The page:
Biggest Little Cities: Models for Urban Planning

An interesting article on the use of conventional models for urban planning. I think our new LEGOs project may challenge the notion of building only static physical models of cities.

Here's an excerpt from Wired Magazine:

 

Michael Chesko is no architect. He's not a structural engineer or an urban planner either. But he just spent more than 2,000 hours constructing this highly detailed, nearly perfect scale model of midtown Manhattan. Chesko cut, sanded, and glued the mini metropolis—now on exhibit at the New York Skyscraper Museum—using only an X-Acto knife, a nail file, and a Dremel (and lots of balsa wood). But the 50-year-old software engineer was having fun; he's been building little cities since he was a kid.

Model cities aren't just for show; they can have real utility. In 1957 the US Army Corps of Engineers created the Bay Model, a replica of the San Francisco Bay and Sacramento/San Joaquin Delta meant to simulate the impact of public works projects and disasters—natural and man-made—on currents and tides. Considered one of the most practical applications of the craft, it's made of 286 one-ton slabs of concrete, representations of all six bridges, and a computer-controlled hydraulic system to manipulate the waterworks. Though retired from active duty in 2000, the model is still on display in Sausalito.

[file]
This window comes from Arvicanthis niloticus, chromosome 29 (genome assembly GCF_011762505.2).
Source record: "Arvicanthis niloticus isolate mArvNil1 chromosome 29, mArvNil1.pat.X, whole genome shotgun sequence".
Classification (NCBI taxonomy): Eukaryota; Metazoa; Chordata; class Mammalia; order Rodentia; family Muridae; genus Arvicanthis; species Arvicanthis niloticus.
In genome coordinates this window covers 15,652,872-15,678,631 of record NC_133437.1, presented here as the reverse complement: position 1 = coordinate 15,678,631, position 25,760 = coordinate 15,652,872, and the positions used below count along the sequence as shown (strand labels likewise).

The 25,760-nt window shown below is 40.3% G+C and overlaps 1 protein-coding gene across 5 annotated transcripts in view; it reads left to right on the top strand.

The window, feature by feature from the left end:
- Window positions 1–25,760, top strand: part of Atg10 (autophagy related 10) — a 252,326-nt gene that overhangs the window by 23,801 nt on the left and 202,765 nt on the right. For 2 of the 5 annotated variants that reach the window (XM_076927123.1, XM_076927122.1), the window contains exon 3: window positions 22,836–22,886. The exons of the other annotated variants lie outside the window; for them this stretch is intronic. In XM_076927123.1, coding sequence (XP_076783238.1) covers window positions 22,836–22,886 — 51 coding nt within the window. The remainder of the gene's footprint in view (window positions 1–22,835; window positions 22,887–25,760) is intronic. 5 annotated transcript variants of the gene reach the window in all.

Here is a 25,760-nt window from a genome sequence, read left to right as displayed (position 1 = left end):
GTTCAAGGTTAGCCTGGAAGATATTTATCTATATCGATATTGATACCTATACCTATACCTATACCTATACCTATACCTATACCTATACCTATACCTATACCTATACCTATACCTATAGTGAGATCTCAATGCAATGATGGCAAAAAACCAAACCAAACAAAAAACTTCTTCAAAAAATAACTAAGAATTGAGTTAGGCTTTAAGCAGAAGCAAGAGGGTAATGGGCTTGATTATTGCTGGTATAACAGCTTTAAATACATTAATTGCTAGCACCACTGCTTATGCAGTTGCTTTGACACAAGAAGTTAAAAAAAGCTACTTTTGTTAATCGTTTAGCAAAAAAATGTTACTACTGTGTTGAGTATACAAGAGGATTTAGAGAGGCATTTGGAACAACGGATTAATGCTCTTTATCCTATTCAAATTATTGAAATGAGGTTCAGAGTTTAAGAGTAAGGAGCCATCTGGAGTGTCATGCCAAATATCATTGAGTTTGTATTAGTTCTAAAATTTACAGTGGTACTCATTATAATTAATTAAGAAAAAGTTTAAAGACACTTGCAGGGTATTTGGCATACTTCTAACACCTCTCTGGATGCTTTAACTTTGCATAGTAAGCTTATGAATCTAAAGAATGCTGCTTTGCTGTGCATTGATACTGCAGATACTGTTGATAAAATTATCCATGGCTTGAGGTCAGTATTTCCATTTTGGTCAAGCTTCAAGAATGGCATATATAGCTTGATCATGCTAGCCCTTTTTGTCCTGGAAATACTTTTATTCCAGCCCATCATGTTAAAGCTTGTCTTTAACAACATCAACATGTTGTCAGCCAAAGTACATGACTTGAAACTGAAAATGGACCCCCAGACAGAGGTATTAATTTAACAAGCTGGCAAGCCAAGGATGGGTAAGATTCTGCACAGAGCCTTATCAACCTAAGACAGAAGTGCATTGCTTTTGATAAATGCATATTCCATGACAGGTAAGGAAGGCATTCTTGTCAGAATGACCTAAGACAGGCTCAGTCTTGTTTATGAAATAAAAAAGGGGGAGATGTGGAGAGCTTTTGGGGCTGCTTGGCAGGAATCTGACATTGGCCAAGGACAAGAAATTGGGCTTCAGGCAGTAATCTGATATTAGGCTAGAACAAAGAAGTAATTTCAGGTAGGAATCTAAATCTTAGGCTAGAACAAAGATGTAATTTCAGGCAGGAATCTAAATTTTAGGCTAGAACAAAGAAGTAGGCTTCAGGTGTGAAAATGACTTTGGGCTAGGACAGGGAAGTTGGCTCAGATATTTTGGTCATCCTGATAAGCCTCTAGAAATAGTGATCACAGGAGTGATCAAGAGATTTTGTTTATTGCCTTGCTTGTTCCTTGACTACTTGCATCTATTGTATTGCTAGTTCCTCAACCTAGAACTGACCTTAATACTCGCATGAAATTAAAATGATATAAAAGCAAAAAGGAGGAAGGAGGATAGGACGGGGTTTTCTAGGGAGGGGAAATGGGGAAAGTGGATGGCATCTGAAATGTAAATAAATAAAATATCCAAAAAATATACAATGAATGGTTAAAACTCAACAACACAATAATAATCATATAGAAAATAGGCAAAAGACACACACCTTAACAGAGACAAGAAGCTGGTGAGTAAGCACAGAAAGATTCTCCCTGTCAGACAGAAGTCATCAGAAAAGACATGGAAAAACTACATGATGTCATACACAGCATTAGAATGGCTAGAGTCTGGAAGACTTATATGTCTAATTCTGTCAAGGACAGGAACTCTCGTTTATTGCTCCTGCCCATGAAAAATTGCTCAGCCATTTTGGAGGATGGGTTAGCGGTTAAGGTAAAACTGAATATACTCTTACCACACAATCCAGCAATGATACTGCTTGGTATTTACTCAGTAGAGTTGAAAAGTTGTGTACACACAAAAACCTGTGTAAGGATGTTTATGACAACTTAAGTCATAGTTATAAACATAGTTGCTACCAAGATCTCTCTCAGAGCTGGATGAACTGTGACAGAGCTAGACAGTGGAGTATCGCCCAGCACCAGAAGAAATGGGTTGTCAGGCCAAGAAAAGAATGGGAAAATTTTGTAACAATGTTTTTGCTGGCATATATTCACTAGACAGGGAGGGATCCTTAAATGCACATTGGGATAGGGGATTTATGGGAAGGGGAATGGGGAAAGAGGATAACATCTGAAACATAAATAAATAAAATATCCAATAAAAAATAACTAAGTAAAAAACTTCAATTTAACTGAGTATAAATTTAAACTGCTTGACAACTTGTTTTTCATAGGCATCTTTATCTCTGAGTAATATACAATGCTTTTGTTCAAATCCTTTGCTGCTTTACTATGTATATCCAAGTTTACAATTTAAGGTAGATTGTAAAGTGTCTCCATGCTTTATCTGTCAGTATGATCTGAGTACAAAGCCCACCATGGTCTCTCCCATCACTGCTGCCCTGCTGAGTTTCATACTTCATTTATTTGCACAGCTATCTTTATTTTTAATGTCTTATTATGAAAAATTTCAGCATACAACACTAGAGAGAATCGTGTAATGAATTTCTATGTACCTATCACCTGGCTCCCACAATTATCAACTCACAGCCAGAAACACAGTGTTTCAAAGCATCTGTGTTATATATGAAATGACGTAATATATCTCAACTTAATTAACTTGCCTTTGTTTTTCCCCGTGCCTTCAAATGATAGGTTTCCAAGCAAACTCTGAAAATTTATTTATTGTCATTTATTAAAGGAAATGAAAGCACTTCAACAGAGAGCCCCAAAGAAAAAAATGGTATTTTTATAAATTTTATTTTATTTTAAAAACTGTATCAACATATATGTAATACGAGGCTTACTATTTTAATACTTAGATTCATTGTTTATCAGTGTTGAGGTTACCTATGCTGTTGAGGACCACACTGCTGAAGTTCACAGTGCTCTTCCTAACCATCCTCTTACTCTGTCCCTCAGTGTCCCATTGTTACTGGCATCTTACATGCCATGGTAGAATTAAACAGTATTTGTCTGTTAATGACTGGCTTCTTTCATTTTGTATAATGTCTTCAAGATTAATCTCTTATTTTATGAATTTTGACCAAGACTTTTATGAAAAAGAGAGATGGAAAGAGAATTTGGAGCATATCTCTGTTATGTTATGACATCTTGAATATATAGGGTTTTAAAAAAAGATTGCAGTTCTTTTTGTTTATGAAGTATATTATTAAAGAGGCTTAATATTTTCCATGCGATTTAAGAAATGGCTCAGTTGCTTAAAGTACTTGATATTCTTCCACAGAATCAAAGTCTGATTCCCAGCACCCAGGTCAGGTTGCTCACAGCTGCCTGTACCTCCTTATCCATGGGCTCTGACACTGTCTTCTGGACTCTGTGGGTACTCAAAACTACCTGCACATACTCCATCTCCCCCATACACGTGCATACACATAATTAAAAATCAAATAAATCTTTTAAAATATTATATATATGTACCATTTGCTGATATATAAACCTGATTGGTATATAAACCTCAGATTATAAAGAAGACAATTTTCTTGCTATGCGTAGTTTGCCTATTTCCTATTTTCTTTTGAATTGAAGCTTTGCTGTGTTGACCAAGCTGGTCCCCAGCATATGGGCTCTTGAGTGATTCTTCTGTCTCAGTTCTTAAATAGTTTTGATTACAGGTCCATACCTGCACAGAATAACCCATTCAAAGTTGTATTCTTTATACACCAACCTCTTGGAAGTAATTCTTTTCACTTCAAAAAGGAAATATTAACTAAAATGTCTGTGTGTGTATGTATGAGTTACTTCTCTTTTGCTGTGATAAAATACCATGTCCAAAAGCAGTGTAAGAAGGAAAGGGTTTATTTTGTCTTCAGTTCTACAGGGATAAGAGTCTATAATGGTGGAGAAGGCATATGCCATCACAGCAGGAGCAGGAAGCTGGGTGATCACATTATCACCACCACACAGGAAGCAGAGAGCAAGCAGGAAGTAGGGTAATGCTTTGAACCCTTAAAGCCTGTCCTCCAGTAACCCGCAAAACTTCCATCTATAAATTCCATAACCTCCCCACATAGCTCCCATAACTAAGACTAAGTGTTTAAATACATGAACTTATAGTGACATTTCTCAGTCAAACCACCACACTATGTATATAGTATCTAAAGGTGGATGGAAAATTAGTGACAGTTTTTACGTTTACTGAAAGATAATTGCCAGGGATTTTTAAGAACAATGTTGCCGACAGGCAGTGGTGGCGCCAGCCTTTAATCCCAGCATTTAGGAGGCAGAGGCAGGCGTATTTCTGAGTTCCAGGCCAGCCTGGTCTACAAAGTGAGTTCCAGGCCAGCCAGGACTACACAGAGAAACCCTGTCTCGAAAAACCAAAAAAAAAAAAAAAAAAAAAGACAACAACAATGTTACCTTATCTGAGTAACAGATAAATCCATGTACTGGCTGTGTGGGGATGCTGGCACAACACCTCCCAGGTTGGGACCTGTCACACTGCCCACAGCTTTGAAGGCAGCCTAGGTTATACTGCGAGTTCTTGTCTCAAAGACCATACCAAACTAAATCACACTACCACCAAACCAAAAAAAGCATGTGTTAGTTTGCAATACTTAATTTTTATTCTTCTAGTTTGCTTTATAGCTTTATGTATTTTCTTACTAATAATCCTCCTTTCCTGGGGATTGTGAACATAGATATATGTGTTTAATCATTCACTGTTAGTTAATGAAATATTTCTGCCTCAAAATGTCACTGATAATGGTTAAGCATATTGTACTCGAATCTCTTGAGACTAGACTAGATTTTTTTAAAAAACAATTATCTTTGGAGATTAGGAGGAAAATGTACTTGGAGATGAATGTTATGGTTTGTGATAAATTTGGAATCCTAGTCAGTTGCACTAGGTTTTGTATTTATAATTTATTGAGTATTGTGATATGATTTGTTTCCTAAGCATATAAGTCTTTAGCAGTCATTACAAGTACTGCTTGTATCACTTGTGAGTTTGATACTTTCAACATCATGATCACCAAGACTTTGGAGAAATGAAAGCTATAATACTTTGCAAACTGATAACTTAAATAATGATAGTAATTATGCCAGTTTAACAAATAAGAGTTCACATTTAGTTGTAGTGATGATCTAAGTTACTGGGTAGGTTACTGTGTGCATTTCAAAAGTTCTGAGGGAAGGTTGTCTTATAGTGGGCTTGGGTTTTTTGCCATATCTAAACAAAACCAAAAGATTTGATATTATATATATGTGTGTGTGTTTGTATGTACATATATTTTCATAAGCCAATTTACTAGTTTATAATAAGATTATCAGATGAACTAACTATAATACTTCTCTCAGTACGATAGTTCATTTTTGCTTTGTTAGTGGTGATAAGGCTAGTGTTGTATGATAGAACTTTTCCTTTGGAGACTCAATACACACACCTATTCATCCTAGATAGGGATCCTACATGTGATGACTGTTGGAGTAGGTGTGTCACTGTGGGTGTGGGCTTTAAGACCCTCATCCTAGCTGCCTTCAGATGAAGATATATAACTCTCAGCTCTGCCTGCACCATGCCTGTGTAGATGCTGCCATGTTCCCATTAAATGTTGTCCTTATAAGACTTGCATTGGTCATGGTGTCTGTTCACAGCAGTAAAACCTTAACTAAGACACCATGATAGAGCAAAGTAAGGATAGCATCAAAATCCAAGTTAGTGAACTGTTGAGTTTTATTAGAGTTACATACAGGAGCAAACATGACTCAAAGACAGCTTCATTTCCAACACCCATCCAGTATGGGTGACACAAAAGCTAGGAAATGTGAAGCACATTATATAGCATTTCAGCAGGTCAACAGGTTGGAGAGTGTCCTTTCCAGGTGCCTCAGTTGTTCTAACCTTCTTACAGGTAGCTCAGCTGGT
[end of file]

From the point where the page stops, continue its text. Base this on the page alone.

Here's the rest of the article.